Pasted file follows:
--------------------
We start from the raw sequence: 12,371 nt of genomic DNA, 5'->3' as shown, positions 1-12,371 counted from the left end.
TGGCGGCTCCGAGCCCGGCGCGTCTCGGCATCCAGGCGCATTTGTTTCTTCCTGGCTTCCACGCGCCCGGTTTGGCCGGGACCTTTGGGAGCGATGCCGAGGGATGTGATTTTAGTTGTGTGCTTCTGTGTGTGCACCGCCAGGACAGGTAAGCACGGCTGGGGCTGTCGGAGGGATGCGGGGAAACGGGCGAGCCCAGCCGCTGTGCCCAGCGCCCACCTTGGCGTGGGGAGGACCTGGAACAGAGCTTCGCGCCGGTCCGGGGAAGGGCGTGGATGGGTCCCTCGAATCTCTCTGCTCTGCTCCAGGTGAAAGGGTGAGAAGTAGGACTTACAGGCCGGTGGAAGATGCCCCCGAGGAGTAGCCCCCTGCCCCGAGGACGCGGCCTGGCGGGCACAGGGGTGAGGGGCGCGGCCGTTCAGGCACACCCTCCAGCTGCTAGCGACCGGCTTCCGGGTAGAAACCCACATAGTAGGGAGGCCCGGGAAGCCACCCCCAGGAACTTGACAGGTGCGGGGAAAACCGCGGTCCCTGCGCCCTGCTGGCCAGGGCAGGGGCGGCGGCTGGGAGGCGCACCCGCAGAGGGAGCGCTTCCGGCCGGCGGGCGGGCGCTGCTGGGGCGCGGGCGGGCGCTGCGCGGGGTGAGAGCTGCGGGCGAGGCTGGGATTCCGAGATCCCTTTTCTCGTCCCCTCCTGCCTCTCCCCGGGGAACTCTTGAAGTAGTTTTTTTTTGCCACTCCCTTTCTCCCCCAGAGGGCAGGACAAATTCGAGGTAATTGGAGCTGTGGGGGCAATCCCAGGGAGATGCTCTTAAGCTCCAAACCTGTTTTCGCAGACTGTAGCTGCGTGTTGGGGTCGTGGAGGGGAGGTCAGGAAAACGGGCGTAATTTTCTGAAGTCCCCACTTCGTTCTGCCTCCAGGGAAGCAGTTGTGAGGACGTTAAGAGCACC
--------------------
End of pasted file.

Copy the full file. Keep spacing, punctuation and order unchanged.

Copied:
We start from the raw sequence: 12,371 nt of genomic DNA, 5'->3' as shown, positions 1-12,371 counted from the left end.
TGGCGGCTCCGAGCCCGGCGCGTCTCGGCATCCAGGCGCATTTGTTTCTTCCTGGCTTCCACGCGCCCGGTTTGGCCGGGACCTTTGGGAGCGATGCCGAGGGATGTGATTTTAGTTGTGTGCTTCTGTGTGTGCACCGCCAGGACAGGTAAGCACGGCTGGGGCTGTCGGAGGGATGCGGGGAAACGGGCGAGCCCAGCCGCTGTGCCCAGCGCCCACCTTGGCGTGGGGAGGACCTGGAACAGAGCTTCGCGCCGGTCCGGGGAAGGGCGTGGATGGGTCCCTCGAATCTCTCTGCTCTGCTCCAGGTGAAAGGGTGAGAAGTAGGACTTACAGGCCGGTGGAAGATGCCCCCGAGGAGTAGCCCCCTGCCCCGAGGACGCGGCCTGGCGGGCACAGGGGTGAGGGGCGCGGCCGTTCAGGCACACCCTCCAGCTGCTAGCGACCGGCTTCCGGGTAGAAACCCACATAGTAGGGAGGCCCGGGAAGCCACCCCCAGGAACTTGACAGGTGCGGGGAAAACCGCGGTCCCTGCGCCCTGCTGGCCAGGGCAGGGGCGGCGGCTGGGAGGCGCACCCGCAGAGGGAGCGCTTCCGGCCGGCGGGCGGGCGCTGCTGGGGCGCGGGCGGGCGCTGCGCGGGGTGAGAGCTGCGGGCGAGGCTGGGATTCCGAGATCCCTTTTCTCGTCCCCTCCTGCCTCTCCCCGGGGAACTCTTGAAGTAGTTTTTTTTTGCCACTCCCTTTCTCCCCCAGAGGGCAGGACAAATTCGAGGTAATTGGAGCTGTGGGGGCAATCCCAGGGAGATGCTCTTAAGCTCCAAACCTGTTTTCGCAGACTGTAGCTGCGTGTTGGGGTCGTGGAGGGGAGGTCAGGAAAACGGGCGTAATTTTCTGAAGTCCCCACTTCGTTCTGCCTCCAGGGAAGCAGTTGTGAGGACGTTAAGAGCACC